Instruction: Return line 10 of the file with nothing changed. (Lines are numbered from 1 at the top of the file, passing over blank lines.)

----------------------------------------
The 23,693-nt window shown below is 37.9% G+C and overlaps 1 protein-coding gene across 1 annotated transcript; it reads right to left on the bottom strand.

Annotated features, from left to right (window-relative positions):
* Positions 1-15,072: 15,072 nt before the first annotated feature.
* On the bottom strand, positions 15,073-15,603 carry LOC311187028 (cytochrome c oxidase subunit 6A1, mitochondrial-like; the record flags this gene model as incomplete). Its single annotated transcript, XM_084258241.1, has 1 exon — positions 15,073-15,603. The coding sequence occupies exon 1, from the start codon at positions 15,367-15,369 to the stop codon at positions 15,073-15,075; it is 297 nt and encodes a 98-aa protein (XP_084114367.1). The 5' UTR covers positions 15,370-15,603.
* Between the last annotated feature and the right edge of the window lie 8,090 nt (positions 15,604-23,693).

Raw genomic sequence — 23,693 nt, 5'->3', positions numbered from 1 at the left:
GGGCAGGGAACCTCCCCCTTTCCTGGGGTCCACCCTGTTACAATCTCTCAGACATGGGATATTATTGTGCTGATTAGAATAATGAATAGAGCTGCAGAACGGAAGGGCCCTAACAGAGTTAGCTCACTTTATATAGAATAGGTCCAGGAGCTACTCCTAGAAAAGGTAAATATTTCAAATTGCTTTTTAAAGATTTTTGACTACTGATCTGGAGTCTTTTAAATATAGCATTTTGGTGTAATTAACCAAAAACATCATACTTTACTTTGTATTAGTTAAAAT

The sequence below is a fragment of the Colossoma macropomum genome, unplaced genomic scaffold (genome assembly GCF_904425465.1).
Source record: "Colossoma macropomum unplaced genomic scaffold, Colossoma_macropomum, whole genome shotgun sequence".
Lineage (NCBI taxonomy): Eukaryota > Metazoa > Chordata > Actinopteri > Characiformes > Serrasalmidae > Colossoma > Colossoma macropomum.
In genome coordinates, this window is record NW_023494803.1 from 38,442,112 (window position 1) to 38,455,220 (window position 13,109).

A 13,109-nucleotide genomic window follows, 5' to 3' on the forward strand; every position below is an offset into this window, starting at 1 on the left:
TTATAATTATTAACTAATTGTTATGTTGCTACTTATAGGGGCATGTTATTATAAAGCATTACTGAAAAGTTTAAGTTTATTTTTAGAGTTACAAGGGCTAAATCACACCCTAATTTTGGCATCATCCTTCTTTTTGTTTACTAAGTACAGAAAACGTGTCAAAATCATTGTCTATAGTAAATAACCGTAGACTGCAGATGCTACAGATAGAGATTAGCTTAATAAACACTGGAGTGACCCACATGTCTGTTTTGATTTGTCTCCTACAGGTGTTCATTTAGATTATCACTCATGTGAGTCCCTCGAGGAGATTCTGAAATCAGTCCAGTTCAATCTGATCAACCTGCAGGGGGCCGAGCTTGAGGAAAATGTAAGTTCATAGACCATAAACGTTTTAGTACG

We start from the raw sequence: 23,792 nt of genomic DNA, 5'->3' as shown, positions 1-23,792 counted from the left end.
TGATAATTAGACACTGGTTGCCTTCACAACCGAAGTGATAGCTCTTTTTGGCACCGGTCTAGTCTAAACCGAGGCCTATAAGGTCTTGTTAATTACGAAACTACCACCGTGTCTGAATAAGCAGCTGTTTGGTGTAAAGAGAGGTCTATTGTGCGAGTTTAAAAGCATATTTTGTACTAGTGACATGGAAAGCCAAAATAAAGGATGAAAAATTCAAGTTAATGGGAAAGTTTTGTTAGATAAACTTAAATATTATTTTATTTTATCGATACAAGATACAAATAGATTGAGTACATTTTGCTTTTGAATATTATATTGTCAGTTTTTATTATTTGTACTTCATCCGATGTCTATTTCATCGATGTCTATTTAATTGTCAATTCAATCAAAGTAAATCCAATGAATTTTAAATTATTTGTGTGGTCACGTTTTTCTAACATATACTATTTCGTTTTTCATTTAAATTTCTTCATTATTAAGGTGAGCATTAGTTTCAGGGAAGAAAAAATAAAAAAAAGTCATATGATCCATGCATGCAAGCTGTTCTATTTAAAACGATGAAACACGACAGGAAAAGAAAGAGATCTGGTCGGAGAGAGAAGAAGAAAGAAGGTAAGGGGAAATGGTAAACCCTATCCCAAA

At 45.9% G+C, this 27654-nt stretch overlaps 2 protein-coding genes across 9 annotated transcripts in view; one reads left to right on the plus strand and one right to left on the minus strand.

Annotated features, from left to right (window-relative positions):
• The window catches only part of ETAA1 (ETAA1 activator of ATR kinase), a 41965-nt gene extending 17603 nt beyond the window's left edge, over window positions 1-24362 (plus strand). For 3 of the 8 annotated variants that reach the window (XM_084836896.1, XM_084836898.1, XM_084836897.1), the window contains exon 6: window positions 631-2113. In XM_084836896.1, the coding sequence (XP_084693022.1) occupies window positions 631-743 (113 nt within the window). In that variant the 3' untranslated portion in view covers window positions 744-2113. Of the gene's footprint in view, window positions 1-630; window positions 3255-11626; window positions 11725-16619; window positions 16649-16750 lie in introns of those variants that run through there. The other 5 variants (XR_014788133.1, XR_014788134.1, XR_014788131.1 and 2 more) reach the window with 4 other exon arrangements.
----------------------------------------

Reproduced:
Lineage (NCBI taxonomy): Eukaryota > Metazoa > Chordata > Actinopteri > Characiformes > Serrasalmidae > Colossoma > Colossoma macropomum.